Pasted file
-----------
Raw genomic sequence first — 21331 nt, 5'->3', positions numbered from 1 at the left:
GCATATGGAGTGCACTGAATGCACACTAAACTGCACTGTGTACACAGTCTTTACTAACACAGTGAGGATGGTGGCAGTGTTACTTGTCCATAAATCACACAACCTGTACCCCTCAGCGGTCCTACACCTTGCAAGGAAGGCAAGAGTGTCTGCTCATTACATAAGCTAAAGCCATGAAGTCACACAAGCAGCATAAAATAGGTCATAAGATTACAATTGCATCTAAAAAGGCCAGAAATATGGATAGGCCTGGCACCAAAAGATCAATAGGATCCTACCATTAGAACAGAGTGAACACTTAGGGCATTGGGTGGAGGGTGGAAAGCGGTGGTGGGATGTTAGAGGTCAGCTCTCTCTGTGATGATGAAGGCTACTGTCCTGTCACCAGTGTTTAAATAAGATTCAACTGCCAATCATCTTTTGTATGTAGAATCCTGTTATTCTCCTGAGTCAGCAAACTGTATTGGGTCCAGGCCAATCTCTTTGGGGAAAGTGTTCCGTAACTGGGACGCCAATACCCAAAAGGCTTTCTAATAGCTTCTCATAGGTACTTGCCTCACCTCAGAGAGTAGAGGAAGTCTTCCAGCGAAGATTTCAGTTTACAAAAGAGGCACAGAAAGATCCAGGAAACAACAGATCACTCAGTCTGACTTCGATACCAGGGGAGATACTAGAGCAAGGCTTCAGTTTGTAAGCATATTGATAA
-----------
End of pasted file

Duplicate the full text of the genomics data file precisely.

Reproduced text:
Raw genomic sequence first — 21331 nt, 5'->3', positions numbered from 1 at the left:
GCATATGGAGTGCACTGAATGCACACTAAACTGCACTGTGTACACAGTCTTTACTAACACAGTGAGGATGGTGGCAGTGTTACTTGTCCATAAATCACACAACCTGTACCCCTCAGCGGTCCTACACCTTGCAAGGAAGGCAAGAGTGTCTGCTCATTACATAAGCTAAAGCCATGAAGTCACACAAGCAGCATAAAATAGGTCATAAGATTACAATTGCATCTAAAAAGGCCAGAAATATGGATAGGCCTGGCACCAAAAGATCAATAGGATCCTACCATTAGAACAGAGTGAACACTTAGGGCATTGGGTGGAGGGTGGAAAGCGGTGGTGGGATGTTAGAGGTCAGCTCTCTCTGTGATGATGAAGGCTACTGTCCTGTCACCAGTGTTTAAATAAGATTCAACTGCCAATCATCTTTTGTATGTAGAATCCTGTTATTCTCCTGAGTCAGCAAACTGTATTGGGTCCAGGCCAATCTCTTTGGGGAAAGTGTTCCGTAACTGGGACGCCAATACCCAAAAGGCTTTCTAATAGCTTCTCATAGGTACTTGCCTCACCTCAGAGAGTAGAGGAAGTCTTCCAGCGAAGATTTCAGTTTACAAAAGAGGCACAGAAAGATCCAGGAAACAACAGATCACTCAGTCTGACTTCGATACCAGGGGAGATACTAGAGCAAGGCTTCAGTTTGTAAGCATATTGATAA